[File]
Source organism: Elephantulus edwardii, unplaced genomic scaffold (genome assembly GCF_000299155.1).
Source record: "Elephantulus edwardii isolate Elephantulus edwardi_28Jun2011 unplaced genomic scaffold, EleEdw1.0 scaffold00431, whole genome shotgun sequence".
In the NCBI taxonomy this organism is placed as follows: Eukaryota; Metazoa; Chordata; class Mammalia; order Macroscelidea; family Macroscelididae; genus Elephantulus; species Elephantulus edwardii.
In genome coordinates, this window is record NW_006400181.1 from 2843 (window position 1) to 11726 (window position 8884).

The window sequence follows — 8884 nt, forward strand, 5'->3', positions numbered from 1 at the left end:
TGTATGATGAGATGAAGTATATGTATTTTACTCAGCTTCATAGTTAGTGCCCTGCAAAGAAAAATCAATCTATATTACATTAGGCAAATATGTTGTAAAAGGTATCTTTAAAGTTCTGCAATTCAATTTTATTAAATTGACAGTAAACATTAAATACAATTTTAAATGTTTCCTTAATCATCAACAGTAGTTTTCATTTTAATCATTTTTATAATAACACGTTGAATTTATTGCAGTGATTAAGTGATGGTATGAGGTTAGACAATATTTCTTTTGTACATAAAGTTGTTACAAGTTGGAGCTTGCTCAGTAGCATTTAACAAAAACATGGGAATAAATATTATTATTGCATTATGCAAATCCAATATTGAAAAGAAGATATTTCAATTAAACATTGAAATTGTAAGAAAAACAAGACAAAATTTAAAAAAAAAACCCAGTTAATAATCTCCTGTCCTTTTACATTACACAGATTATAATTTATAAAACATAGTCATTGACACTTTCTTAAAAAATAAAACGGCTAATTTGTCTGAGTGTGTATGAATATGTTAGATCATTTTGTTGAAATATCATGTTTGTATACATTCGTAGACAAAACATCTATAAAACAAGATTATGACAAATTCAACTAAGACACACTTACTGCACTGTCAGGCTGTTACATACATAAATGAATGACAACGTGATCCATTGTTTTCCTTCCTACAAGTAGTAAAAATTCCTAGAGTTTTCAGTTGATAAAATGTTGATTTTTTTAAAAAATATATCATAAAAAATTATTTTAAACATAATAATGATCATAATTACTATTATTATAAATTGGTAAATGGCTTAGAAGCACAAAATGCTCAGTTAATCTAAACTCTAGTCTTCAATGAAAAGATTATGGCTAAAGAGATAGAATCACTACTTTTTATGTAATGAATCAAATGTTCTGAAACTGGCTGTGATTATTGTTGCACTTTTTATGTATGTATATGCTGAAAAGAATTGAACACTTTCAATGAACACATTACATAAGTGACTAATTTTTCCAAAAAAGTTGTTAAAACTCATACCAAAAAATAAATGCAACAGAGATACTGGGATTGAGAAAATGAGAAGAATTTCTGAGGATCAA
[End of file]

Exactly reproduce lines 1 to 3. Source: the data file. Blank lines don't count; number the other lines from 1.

Source organism: Elephantulus edwardii, unplaced genomic scaffold (genome assembly GCF_000299155.1).
Source record: "Elephantulus edwardii isolate Elephantulus edwardi_28Jun2011 unplaced genomic scaffold, EleEdw1.0 scaffold00431, whole genome shotgun sequence".
In the NCBI taxonomy this organism is placed as follows: Eukaryota; Metazoa; Chordata; class Mammalia; order Macroscelidea; family Macroscelididae; genus Elephantulus; species Elephantulus edwardii.